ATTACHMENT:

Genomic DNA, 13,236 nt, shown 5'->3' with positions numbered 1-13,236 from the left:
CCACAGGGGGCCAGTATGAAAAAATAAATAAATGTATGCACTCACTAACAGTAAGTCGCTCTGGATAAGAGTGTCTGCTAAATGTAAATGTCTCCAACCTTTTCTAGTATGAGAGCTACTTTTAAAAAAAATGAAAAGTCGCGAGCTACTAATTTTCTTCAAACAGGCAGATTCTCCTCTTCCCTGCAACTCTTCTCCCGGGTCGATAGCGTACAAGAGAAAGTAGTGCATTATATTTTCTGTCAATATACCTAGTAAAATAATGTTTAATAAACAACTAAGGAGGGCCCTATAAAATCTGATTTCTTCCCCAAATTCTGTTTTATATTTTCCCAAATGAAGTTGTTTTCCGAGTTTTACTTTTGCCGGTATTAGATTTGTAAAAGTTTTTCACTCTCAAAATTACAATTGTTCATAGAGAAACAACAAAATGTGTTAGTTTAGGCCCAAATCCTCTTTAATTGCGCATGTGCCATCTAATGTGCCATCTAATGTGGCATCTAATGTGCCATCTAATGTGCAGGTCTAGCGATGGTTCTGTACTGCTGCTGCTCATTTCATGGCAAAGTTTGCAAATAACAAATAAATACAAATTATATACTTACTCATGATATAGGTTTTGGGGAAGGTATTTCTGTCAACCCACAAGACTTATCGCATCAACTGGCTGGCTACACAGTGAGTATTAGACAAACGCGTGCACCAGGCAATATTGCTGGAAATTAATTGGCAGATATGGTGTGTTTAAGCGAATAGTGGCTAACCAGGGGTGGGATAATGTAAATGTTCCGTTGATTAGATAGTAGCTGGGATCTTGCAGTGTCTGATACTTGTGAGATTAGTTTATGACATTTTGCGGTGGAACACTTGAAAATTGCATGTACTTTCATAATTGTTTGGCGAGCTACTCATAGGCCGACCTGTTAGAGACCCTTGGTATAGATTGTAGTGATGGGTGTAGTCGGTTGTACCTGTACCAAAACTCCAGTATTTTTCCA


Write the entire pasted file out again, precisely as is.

Genomic DNA, 13,236 nt, shown 5'->3' with positions numbered 1-13,236 from the left:
CCACAGGGGGCCAGTATGAAAAAATAAATAAATGTATGCACTCACTAACAGTAAGTCGCTCTGGATAAGAGTGTCTGCTAAATGTAAATGTCTCCAACCTTTTCTAGTATGAGAGCTACTTTTAAAAAAAATGAAAAGTCGCGAGCTACTAATTTTCTTCAAACAGGCAGATTCTCCTCTTCCCTGCAACTCTTCTCCCGGGTCGATAGCGTACAAGAGAAAGTAGTGCATTATATTTTCTGTCAATATACCTAGTAAAATAATGTTTAATAAACAACTAAGGAGGGCCCTATAAAATCTGATTTCTTCCCCAAATTCTGTTTTATATTTTCCCAAATGAAGTTGTTTTCCGAGTTTTACTTTTGCCGGTATTAGATTTGTAAAAGTTTTTCACTCTCAAAATTACAATTGTTCATAGAGAAACAACAAAATGTGTTAGTTTAGGCCCAAATCCTCTTTAATTGCGCATGTGCCATCTAATGTGCCATCTAATGTGGCATCTAATGTGCCATCTAATGTGCAGGTCTAGCGATGGTTCTGTACTGCTGCTGCTCATTTCATGGCAAAGTTTGCAAATAACAAATAAATACAAATTATATACTTACTCATGATATAGGTTTTGGGGAAGGTATTTCTGTCAACCCACAAGACTTATCGCATCAACTGGCTGGCTACACAGTGAGTATTAGACAAACGCGTGCACCAGGCAATATTGCTGGAAATTAATTGGCAGATATGGTGTGTTTAAGCGAATAGTGGCTAACCAGGGGTGGGATAATGTAAATGTTCCGTTGATTAGATAGTAGCTGGGATCTTGCAGTGTCTGATACTTGTGAGATTAGTTTATGACATTTTGCGGTGGAACACTTGAAAATTGCATGTACTTTCATAATTGTTTGGCGAGCTACTCATAGGCCGACCTGTTAGAGACCCTTGGTATAGATTGTAGTGATGGGTGTAGTCGGTTGTACCTGTACCAAAACTCCAGTATTTTTCCA